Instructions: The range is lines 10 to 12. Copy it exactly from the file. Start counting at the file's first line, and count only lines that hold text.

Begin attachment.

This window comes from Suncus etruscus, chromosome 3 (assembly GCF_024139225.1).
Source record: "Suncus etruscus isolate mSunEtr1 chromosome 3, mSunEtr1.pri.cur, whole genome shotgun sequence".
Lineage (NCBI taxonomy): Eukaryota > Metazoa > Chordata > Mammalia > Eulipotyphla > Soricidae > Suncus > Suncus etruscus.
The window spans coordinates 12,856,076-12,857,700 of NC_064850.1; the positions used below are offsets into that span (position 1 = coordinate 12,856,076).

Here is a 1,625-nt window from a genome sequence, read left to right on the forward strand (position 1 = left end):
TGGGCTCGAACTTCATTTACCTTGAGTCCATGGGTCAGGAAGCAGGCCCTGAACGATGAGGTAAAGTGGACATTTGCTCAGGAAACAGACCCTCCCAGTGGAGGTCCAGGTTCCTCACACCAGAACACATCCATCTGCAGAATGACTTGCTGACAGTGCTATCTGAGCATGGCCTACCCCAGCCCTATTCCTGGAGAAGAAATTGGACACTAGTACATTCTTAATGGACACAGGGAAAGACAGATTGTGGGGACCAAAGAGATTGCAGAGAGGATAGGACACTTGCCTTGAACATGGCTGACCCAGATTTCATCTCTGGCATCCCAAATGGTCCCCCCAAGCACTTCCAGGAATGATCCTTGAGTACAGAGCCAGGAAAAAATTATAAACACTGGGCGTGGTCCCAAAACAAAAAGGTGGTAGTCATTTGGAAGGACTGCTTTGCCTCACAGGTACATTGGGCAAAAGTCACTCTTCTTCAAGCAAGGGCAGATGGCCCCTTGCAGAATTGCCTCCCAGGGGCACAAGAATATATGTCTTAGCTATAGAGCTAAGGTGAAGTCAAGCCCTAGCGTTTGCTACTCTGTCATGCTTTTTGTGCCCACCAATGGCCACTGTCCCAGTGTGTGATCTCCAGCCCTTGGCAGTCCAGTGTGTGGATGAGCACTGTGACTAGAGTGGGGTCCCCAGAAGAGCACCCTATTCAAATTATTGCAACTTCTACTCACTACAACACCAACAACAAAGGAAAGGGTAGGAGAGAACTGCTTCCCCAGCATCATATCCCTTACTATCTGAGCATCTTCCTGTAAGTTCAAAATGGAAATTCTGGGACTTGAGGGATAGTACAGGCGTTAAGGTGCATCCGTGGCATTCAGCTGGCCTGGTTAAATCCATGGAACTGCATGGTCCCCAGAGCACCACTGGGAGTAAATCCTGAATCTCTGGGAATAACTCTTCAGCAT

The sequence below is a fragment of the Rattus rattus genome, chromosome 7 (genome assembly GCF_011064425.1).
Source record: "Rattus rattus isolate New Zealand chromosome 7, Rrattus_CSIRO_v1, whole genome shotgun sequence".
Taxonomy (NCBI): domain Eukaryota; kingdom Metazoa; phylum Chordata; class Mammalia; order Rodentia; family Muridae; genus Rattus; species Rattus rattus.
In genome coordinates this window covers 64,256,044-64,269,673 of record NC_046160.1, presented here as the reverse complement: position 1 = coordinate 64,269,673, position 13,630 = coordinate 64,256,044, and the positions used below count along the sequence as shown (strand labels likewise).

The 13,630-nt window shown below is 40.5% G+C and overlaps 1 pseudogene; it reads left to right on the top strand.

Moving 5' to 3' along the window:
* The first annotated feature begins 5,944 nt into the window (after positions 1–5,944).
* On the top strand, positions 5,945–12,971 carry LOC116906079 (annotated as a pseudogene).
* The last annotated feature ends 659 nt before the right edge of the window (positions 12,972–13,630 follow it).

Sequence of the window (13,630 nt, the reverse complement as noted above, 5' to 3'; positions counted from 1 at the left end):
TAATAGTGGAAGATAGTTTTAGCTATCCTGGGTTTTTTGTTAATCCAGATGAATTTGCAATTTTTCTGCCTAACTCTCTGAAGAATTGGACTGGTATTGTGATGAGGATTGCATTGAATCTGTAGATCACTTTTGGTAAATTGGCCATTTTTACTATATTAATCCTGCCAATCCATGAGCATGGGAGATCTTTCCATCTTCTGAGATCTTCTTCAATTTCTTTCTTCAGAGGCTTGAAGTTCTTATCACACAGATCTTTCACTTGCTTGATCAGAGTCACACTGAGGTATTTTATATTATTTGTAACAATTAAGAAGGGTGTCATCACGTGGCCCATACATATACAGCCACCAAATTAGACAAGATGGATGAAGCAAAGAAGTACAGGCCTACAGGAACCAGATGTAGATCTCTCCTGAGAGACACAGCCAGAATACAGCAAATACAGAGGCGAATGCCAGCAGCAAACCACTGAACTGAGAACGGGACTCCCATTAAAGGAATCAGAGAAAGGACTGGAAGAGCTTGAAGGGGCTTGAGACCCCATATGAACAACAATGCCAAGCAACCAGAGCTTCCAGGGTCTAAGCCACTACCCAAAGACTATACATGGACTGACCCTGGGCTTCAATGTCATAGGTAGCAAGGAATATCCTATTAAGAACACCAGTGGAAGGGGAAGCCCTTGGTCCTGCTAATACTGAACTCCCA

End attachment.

In genome coordinates this window covers 64,256,044-64,269,673 of record NC_046160.1, presented here as the reverse complement: position 1 = coordinate 64,269,673, position 13,630 = coordinate 64,256,044, and the positions used below count along the sequence as shown (strand labels likewise).

The 13,630-nt window shown below is 40.5% G+C and overlaps 1 pseudogene; it reads left to right on the top strand.

Moving 5' to 3' along the window: